Digital tuning for old radios
A few years ago, I designed and built a circuit that would take the Local oscillator freqency from a Panasonic-National T-63 and subtract the 455KHz of the IF frequency, so the result could be measured by a common frequency counter and indicate the station being tuned directly.
I found this very helpful for shortwave tuning in the crowded international SW band on the T-63 dial.
The principle of operation is quite straight forward. The idea is to simply cut off the frequency output for 455 cycles every milisecond, so that the average frequency comming out is the same as the Station being tuned. This works because the frequency counter will not know the difference between the bursted version of the Local Oscillator or a continuous version. It is assumed that the frequency counter being used is the conventional kind, that counts cyles for a predetermined amount of time. This trick may not work with modern top-of-the line counters that measure more than cycles, they tend to also measure period.
I have used Frequency counters with Nixie digit tubes and they work very well, and look cool.
The attached schematic shows decade counters U1, U2 and U3. The 455 number is coded into the preset inputs D0-D3. You can change this number for different IF frequencies, like 262kHz, or 460kHz.
Let me know if you would like specific detail on connecting this to different kinds of local oscillators, including tube types, without disturbing the oscillator frequency.
- Subtract IF from LO (38 KB)
Very clever design! What do you recommend for a convenient 1 kHz time base? I suppose one could make a custom divider to operate off a higher frequency crystal time base, but I have a hunch you had something different in mind.
With today's nice programmable logic, I imagine one could pretty easily build a digital circuit to do all the counting and numerically subtract 455 kHz (rather than interrupting the input signal). Nonetheless, I like designs like yours that can be built with common logic chips.
Tom, thanks for the kind remark.
I cheated a little bit with the 1kHz source. As usual, I design from parts I have in my lab and, this time, I happened to have a handy 1kHz crystal oscillator at hand, in a 14 pin dip.
One easy alternative could be to use a widely available 32kHz watch/clock crystal with a CD4060 osicllator/divider chip, or something similar.
I have not built this circuit exactly has shown. I adapted this from a clock that I made, where it served as a 1s timebase. But this should work too.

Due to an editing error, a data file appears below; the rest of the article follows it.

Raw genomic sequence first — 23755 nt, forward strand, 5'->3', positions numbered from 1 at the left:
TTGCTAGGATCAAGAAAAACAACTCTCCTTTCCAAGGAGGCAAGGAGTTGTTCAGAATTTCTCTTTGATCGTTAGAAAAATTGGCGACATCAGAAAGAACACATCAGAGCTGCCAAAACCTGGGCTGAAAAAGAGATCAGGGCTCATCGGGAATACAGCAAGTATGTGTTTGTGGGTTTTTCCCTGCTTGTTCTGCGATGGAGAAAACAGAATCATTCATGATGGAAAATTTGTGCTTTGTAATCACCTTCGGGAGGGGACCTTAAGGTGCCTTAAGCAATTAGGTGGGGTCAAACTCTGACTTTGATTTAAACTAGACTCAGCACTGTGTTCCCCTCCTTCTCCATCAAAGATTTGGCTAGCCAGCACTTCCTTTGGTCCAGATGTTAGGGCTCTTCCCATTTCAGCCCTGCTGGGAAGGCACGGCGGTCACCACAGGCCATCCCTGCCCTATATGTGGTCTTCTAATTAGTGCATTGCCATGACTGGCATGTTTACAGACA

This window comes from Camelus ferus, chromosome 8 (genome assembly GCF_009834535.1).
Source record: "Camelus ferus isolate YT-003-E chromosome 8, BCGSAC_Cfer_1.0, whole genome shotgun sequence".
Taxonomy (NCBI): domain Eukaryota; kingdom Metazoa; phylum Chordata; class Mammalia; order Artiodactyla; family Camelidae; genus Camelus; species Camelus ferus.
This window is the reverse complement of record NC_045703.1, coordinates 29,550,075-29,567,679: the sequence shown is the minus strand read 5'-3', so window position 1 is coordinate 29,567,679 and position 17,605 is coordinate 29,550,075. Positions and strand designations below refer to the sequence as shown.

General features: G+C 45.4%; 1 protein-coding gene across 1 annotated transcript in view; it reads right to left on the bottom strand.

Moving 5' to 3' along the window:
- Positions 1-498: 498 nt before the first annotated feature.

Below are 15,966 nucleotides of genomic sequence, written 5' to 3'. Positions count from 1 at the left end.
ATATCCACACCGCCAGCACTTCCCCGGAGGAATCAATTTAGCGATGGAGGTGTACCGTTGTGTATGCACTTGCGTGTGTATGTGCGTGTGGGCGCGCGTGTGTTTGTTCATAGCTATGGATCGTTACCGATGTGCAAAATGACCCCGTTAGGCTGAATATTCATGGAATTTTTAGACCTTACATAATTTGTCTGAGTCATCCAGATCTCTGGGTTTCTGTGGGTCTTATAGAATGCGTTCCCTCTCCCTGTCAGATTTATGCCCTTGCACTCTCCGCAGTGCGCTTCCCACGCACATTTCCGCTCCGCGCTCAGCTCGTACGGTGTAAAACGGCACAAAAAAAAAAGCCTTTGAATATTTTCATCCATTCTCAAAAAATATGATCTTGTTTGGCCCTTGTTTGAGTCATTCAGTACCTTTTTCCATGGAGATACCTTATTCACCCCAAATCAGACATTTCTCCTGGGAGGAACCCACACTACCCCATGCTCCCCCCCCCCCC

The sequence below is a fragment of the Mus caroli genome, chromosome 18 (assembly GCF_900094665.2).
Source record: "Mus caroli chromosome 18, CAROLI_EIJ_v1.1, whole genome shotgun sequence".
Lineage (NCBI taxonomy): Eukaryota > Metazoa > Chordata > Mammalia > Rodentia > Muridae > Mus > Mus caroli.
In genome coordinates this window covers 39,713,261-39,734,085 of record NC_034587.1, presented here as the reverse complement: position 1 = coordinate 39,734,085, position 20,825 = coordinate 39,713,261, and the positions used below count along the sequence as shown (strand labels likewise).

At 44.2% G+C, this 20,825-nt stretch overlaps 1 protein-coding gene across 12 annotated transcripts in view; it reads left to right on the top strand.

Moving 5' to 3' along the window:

The clock I built was made as an effort to save old nixie digital multimeters. The clock put out a resistance or a voltage that was a function of time. This resistance or voltage would then drive the input of an old nixie instrument and show time. Noon was indicated with 12.00kOhms or 12.00V. This way there is no need to rip out the nixies to build a nixie clock. If you like, I can send info about that. I think it is a bit off-topic for direct posting here.
I convinced my Linear Technology colleague Bill Walter to build a version of this clock that put out a frequency that is a function of time. This version is meant to re-use/save old nixie frequency counters. Bill's made his frequency output clock with a PIC, and it works great. He gave me one prototye that I use with an old HP5221B 5 digit nixie frequency counter. Bill has made a PCB THAT measures only 5cm square. I think he plans to make it available for sale. Bill also made a resistance output version with a PIC.
Keep in mind that the purpose of the Voltage, Resistance and Frequency clocks is equal parts humor and preservation effort...
Just as I encouraged Bill to make the new-and-improved version of my clocks, I encourage you to do the same with this digital tuning indicator.
Forum friends, the following two photos show the frequency counter adapter with the Pananasonic radio that I designed it for.
The frequency counter was built inside a metal box to eliminate digital noise radiation.
There is also an emitter follower wired inside the radio to buffer the local oscillator signal for the counter input.
The actual IC types shown in the photo are:
74192, 74LS192 x2, 74HC04 as preamp, 7402 x2. The hex inverter 74HC04 is used as a preamp, and should be CMOS logic, the rest of the logic can come from any logic family.